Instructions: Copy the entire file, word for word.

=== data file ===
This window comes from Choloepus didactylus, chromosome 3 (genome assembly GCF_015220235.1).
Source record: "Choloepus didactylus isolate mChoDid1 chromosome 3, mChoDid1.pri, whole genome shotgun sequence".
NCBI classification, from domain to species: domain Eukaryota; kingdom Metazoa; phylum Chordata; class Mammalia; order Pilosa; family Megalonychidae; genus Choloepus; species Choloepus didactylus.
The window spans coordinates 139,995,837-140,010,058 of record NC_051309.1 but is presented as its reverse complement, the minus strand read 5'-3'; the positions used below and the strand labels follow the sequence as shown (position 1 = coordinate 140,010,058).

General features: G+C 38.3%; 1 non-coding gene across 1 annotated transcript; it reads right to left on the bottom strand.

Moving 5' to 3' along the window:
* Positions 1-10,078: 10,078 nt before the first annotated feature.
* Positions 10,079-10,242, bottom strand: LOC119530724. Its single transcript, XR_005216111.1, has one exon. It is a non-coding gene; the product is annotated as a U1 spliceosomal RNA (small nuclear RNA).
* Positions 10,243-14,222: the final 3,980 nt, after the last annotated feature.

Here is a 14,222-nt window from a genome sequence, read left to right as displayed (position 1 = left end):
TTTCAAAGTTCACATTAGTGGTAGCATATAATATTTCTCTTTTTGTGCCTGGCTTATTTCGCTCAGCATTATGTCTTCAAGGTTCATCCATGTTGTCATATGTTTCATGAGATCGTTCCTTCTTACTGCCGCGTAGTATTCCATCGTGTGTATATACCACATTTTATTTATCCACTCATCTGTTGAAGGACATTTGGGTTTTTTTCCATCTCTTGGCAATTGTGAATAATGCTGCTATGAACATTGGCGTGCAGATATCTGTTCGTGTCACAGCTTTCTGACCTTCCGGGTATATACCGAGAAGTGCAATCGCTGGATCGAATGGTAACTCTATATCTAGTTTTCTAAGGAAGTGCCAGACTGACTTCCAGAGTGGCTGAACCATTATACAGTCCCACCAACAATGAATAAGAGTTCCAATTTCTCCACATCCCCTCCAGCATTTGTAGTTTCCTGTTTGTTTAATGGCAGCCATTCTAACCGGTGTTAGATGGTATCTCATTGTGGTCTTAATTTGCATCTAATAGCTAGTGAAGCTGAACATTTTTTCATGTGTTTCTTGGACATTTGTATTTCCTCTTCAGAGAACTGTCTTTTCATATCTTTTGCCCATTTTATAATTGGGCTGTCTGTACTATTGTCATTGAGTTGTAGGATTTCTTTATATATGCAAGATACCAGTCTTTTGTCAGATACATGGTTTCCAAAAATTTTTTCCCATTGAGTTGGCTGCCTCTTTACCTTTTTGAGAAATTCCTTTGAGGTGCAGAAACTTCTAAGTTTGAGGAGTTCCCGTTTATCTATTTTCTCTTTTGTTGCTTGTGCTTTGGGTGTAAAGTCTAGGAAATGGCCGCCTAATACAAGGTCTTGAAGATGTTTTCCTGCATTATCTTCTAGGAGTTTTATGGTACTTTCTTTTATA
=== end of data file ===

This window comes from Choloepus didactylus, chromosome 3 (genome assembly GCF_015220235.1).
Source record: "Choloepus didactylus isolate mChoDid1 chromosome 3, mChoDid1.pri, whole genome shotgun sequence".
NCBI classification, from domain to species: domain Eukaryota; kingdom Metazoa; phylum Chordata; class Mammalia; order Pilosa; family Megalonychidae; genus Choloepus; species Choloepus didactylus.
The window spans coordinates 139,995,837-140,010,058 of record NC_051309.1 but is presented as its reverse complement, the minus strand read 5'-3'; the positions used below and the strand labels follow the sequence as shown (position 1 = coordinate 140,010,058).

General features: G+C 38.3%; 1 non-coding gene across 1 annotated transcript; it reads right to left on the bottom strand.

Moving 5' to 3' along the window:
* Positions 1-10,078: 10,078 nt before the first annotated feature.
* Positions 10,079-10,242, bottom strand: LOC119530724. Its single transcript, XR_005216111.1, has one exon. It is a non-coding gene; the product is annotated as a U1 spliceosomal RNA (small nuclear RNA).
* Positions 10,243-14,222: the final 3,980 nt, after the last annotated feature.

Here is a 14,222-nt window from a genome sequence, read left to right as displayed (position 1 = left end):
TTTCAAAGTTCACATTAGTGGTAGCATATAATATTTCTCTTTTTGTGCCTGGCTTATTTCGCTCAGCATTATGTCTTCAAGGTTCATCCATGTTGTCATATGTTTCATGAGATCGTTCCTTCTTACTGCCGCGTAGTATTCCATCGTGTGTATATACCACATTTTATTTATCCACTCATCTGTTGAAGGACATTTGGGTTTTTTTCCATCTCTTGGCAATTGTGAATAATGCTGCTATGAACATTGGCGTGCAGATATCTGTTCGTGTCACAGCTTTCTGACCTTCCGGGTATATACCGAGAAGTGCAATCGCTGGATCGAATGGTAACTCTATATCTAGTTTTCTAAGGAAGTGCCAGACTGACTTCCAGAGTGGCTGAACCATTATACAGTCCCACCAACAATGAATAAGAGTTCCAATTTCTCCACATCCCCTCCAGCATTTGTAGTTTCCTGTTTGTTTAATGGCAGCCATTCTAACCGGTGTTAGATGGTATCTCATTGTGGTCTTAATTTGCATCTAATAGCTAGTGAAGCTGAACATTTTTTCATGTGTTTCTTGGACATTTGTATTTCCTCTTCAGAGAACTGTCTTTTCATATCTTTTGCCCATTTTATAATTGGGCTGTCTGTACTATTGTCATTGAGTTGTAGGATTTCTTTATATATGCAAGATACCAGTCTTTTGTCAGATACATGGTTTCCAAAAATTTTTTCCCATTGAGTTGGCTGCCTCTTTACCTTTTTGAGAAATTCCTTTGAGGTGCAGAAACTTCTAAGTTTGAGGAGTTCCCGTTTATCTATTTTCTCTTTTGTTGCTTGTGCTTTGGGTGTAAAGTCTAGGAAATGGCCGCCTAATACAAGGTCTTGAAGATGTTTTCCTGCATTATCTTCTAGGAGTTTTATGGTACTTTCTTTTATA